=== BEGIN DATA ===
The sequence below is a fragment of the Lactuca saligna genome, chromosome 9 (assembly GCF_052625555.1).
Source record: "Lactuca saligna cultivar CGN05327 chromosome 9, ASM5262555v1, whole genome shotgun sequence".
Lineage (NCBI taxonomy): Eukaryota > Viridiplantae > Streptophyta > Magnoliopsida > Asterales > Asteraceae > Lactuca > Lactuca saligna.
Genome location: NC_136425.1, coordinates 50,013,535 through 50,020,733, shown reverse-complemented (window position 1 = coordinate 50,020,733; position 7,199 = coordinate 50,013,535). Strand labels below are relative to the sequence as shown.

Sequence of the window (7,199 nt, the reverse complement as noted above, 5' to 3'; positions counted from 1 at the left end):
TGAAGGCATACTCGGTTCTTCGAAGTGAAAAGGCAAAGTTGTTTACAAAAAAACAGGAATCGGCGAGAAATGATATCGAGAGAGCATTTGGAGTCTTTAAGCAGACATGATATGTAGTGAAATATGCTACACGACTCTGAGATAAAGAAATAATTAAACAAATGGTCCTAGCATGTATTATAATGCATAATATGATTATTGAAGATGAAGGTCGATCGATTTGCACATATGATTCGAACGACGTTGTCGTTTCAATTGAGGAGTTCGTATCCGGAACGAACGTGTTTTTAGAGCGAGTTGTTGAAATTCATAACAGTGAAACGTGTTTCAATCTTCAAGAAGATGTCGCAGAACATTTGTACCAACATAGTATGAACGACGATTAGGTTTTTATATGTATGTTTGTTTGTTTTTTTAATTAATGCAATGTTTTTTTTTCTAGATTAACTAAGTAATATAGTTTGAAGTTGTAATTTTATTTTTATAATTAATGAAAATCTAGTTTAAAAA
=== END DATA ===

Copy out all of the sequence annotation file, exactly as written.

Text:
The sequence below is a fragment of the Lactuca saligna genome, chromosome 9 (assembly GCF_052625555.1).
Source record: "Lactuca saligna cultivar CGN05327 chromosome 9, ASM5262555v1, whole genome shotgun sequence".
Lineage (NCBI taxonomy): Eukaryota > Viridiplantae > Streptophyta > Magnoliopsida > Asterales > Asteraceae > Lactuca > Lactuca saligna.
Genome location: NC_136425.1, coordinates 50,013,535 through 50,020,733, shown reverse-complemented (window position 1 = coordinate 50,020,733; position 7,199 = coordinate 50,013,535). Strand labels below are relative to the sequence as shown.

Sequence of the window (7,199 nt, the reverse complement as noted above, 5' to 3'; positions counted from 1 at the left end):
TGAAGGCATACTCGGTTCTTCGAAGTGAAAAGGCAAAGTTGTTTACAAAAAAACAGGAATCGGCGAGAAATGATATCGAGAGAGCATTTGGAGTCTTTAAGCAGACATGATATGTAGTGAAATATGCTACACGACTCTGAGATAAAGAAATAATTAAACAAATGGTCCTAGCATGTATTATAATGCATAATATGATTATTGAAGATGAAGGTCGATCGATTTGCACATATGATTCGAACGACGTTGTCGTTTCAATTGAGGAGTTCGTATCCGGAACGAACGTGTTTTTAGAGCGAGTTGTTGAAATTCATAACAGTGAAACGTGTTTCAATCTTCAAGAAGATGTCGCAGAACATTTGTACCAACATAGTATGAACGACGATTAGGTTTTTATATGTATGTTTGTTTGTTTTTTTAATTAATGCAATGTTTTTTTTTCTAGATTAACTAAGTAATATAGTTTGAAGTTGTAATTTTATTTTTATAATTAATGAAAATCTAGTTTAAAAA